Alberta will be back, but it looks like the the torch is headed east.


You're all witnesses -- the comment was made during the first intermission about how annoying it is women's teams getting put two skaters down by a body contact penalty. Damned if that might not decide the national championship.

Chartrand broke the goose egg with 52 seconds left in the period on a 5-on-3, about 40 seconds after Laurier's Andrea Bevan was penalized for elbowing (although it probably goes uncalled if the McGill player hadn't landed on her duff). It was the second time that Bevan was sent off in the final two minutes of a period. The Golden Hawks are good, but not good enough to get away with that twice.

Laurier, perhaps a little shaken by that, was doing fine on the penalty kill until the forward they had out tried to change when McGill had the puck at its own blueline. That was a killer; it was 5-on-2 for a few seconds, giving Chartrand time to wind up.


Liz Knox is stealing the show -- along with 3-4 potential goals -- in the first period, making 15 saves for the Golden Hawks.

It's shaping up to be quite a second period, the crowd at the uOttawa rink is pretty loud and it's a slow sports night. What's your excuse for not tuning in? You can get a pretty drinking game going -- chug every time The Score's colour commentator refers to a player's conditioning. You can get drunk in ironic fashion.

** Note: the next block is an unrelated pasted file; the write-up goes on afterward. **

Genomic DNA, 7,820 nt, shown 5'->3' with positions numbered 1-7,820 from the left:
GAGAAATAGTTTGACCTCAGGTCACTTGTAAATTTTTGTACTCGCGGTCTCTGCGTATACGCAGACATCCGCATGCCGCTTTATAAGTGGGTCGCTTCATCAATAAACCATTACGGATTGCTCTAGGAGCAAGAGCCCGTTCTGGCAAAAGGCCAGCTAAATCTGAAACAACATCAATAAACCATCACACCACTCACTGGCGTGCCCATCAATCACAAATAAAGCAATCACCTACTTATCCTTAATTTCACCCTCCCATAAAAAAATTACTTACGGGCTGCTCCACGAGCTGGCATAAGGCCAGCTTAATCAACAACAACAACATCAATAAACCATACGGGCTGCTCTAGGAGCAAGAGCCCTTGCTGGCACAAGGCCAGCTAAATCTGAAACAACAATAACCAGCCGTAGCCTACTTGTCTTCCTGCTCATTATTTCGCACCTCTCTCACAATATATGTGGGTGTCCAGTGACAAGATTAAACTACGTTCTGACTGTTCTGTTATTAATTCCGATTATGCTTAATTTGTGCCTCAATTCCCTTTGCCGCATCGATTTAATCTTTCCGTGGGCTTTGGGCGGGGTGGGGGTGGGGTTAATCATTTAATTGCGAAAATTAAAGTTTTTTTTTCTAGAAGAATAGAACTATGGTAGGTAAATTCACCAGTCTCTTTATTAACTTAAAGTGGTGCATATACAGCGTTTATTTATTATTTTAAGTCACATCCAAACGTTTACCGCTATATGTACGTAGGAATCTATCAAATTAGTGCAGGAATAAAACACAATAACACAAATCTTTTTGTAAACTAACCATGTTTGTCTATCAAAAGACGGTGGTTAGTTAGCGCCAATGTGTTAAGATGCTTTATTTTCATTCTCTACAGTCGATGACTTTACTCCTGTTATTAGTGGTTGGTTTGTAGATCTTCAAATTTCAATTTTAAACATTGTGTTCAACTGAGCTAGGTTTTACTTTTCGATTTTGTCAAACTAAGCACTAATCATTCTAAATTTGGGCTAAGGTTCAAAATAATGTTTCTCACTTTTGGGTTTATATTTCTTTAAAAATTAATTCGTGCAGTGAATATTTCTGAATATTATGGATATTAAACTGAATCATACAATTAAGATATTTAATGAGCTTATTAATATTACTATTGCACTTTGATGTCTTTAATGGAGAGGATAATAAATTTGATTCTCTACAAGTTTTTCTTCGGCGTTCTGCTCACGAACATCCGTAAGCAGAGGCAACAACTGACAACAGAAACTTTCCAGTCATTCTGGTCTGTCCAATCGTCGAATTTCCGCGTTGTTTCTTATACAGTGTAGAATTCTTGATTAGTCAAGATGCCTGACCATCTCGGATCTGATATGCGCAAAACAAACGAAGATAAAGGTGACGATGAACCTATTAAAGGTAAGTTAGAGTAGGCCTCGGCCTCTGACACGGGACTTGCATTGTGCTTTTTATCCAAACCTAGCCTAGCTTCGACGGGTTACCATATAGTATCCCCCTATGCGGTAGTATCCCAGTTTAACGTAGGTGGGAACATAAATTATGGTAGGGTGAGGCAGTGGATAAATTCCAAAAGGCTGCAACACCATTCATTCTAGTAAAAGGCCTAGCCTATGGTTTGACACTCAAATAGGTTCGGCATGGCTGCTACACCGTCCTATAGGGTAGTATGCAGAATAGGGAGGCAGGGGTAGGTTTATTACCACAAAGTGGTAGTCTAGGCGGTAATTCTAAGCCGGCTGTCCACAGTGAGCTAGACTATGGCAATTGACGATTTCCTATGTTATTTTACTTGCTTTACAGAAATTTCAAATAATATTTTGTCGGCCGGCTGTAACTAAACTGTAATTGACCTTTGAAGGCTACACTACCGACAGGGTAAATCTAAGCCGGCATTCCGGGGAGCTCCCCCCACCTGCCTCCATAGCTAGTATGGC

Knox has been impressive, robbing the Martlets' Ann-Sophie Bettez and Caroline Hill and denying Rebecca Martindale twice.

One adjustment that comes with watching a women's game is the penalties that are issued for body contact. It's especially annoying when a team gets a body contact penalty in their own zone when it's already short-handed. McGill got a 5-on-3 for the final 1:41 of the first period after Laurier's best defender, Bevan, got the gate for taking down a Martlets player. It was a clear penalty under the rules, but talk about putting a team behind the 8-ball.
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  1. Pretty good game: those penalties, as you mentioned, proved Laurier's undoing. The offensive-zone one they took late on prevented them from getting too much pressure towards the end, and perhaps took away a chance or two to tie the game. I was surprrised the Hawks didn't pull Liz Knox inside a minute, as they were generating some pretty good chances: the extra attacker could have made a difference in my mind. Still, full credit to McGill for a well-played game and to Charline Labonte for a fantastic tournament: three shutouts in a row in the nationals is amazing.

  2. McGill was coming on pretty strong by late in the second and they were the right calls ... still, it's a weird standard of officiating to adjust to as a fan, especially when you see big-time open-ice collisions and no call.

    Incidentally, Richardson during the third period likened one infraction "to an offensive foul in basketball." A hockey colour commentator using a hoops analogy? She'll never get into the old boys club that way.